Good evening from Oxford
I had the great pleasure of visiting Eton College last week. Yes, the Eton College - chief nurse to England's statesmen; alma mater to no fewer than 19 prime ministers and royal family members like Prince William and Harry; scenic backdrop to many great films such as Chariots of Fire and The Madness of King George.
I had always been curious about this most famous of schools. After all, it enjoys a nigh-mythical status among elite schools around the world.
I wanted to find out what the fuss was all about.
Slough Road - the road to Eton College
Needless to say, Eton in the age of Brexit, has become a rather controversial place. It has always been accused of being partially responsible for raising an elite that is out of touch with normal people. Arguablly this is even more true now: both David Cameron, former prime minister and responsible for the Brexit referndum, and Boris Johnson, current foreign minister and brexiteer-in-chief are Old Etonians.
Let's just say that mentioning either gentleman at Eton won't win you brownie points at the moment. I certainly did not!
The stunning Eton College Chapel
I vowed to visit the school with an open mind. Ultimately I was rewarded for this. I came away from my visit as positively impressed by the smart, down-to-earth, progressive teachers I met and the school's general openness to change.
My guide for the visit was the very likeable Head of History Dror Yuravlivker. Dror showed me the campus, Eton's oldest classroom and the engravings in wood of all the Old Etonians.
Eton's oldest classroom - original school benches from the 15th century!
Top of the Pops all around!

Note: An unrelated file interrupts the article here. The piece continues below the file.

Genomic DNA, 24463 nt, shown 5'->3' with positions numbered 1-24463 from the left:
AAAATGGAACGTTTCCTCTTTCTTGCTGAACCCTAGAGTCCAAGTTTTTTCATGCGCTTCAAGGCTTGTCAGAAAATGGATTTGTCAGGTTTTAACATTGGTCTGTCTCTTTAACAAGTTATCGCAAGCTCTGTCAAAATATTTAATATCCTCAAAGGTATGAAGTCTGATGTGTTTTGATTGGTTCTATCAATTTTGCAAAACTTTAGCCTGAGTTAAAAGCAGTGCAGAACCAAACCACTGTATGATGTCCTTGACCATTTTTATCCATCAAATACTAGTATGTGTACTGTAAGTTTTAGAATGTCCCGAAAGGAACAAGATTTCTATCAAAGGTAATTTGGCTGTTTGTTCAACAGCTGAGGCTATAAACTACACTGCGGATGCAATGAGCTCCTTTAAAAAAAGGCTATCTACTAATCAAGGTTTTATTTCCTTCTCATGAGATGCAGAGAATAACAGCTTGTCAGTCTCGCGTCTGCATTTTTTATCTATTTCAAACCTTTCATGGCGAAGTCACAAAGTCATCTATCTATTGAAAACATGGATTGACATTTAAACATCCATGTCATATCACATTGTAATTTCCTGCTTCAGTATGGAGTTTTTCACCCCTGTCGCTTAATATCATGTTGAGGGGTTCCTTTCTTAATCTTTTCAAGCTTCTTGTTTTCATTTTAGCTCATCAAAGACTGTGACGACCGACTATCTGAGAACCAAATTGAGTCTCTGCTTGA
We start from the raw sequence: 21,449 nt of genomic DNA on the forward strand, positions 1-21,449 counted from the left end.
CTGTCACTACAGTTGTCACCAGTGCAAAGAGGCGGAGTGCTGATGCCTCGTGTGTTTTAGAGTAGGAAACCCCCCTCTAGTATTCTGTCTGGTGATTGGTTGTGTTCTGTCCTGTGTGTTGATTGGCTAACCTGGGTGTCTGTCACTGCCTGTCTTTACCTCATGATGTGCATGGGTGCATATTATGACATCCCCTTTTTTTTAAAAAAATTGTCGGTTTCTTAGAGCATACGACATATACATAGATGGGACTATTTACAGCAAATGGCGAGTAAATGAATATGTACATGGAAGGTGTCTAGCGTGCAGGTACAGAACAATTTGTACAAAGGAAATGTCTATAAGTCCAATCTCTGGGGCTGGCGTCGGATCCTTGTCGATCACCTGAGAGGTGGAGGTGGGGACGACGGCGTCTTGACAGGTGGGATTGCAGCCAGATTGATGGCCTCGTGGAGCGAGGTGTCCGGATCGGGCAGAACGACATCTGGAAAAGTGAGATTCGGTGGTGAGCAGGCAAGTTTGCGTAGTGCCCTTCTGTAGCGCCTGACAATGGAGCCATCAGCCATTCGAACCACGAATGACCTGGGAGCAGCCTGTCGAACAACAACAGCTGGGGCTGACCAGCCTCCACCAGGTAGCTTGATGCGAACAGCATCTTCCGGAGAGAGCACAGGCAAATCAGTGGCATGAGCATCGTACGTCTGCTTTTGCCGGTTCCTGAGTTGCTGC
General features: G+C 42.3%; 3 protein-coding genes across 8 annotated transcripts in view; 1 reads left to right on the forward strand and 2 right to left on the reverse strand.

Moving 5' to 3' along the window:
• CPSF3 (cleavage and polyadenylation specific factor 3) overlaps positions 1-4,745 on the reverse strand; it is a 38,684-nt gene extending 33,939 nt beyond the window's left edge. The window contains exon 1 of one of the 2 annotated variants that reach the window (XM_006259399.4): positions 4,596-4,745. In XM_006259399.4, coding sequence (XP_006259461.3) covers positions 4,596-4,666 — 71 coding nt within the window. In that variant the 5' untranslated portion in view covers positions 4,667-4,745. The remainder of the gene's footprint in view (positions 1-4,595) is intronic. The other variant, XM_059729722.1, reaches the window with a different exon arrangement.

As one would expect, Eton College has a dazzling array of state-of-the art academic-, sports- and creative activities for the boys on offer. The academic results are enviable with 79% of boys getting A/A at A-level and a whopping 95% A/A at GCSE in 2016.
Sports are an essential part here with competitive teams in football, cricket, rugby, rowing...you name it, Eton offers it.
I was especially impressed though by the arts and drama facilities. The arts department is clean and spacious and overlooks the Eton playing fields. I saw a lot of boys deeply immersed in their art, disappearing behind large canvasses. The drama department was alive with a rehearsal of a Tom Stoppard play and the five minutes I witnessed really impressed me!
Old Etonians used to get their name engraved in wood...
Eton's Classic Scolars - Among them a certain, infamous foreign minister...(hint: 1981)
Bread pudding and the future of education
After the tour Dror took me for lunch. Over chicken kiev and bread putting (delicious!) we were joined by James Stanforth, Head of Computer Science and Eton X, Eton's very own education business incubator (of sorts!).
The three of us had a fascinating discussion about how English boarding schools are not doing enough to prepare its pupils for today's world. Skills such as grit, creative confidence and problem-solving - so essential today - are only taught coincidentally and as part of the normal curriculum. We discussed how schools like Eton might intentionally design the teaching of important soft skills into the pupils' every day life at school. Both men had clearly given this topic a lot of thought and it was fascinating to hear about their first attempts!
Boys boarding - no golden taps either...
Dror also took me to one of the 25 (!) boarding houses. Boarding happens across all year groups with the older boys taking the younger ones under their wings.
The rooms were simple, relatively tidy dorms, two-bed and single rooms - standard fare, comparable with those of any other English boarding schools.
The meals all happen in the boarding houses themselves. Housemasters and other teachers join the lunches and dinners.
A typical Eton boarding house dining room - like anywhere else, really!
Eton is a hugely impressive boarding school steeped in tradition and history. Some aspects to the school are extraordinary, some perfectly ordinary, like at any other normal English boarding school. And yet, at the same time it is led by very forward-thinking, progressive people that intend to provide its boys with a holisic, challenging and fun education fit for the 21st Century.
Some Eton College facts:
- Fees: £12,910/term
- 79% A*/A in A-Levels in 2016
- 1300 boys, all full boarders
- 25 boarding houses to house them all
- 20% of the 6th Form pupils accepted into Oxford and Cambridge
- School uniform consists of black morning suit, waist coat and pinstriped trousers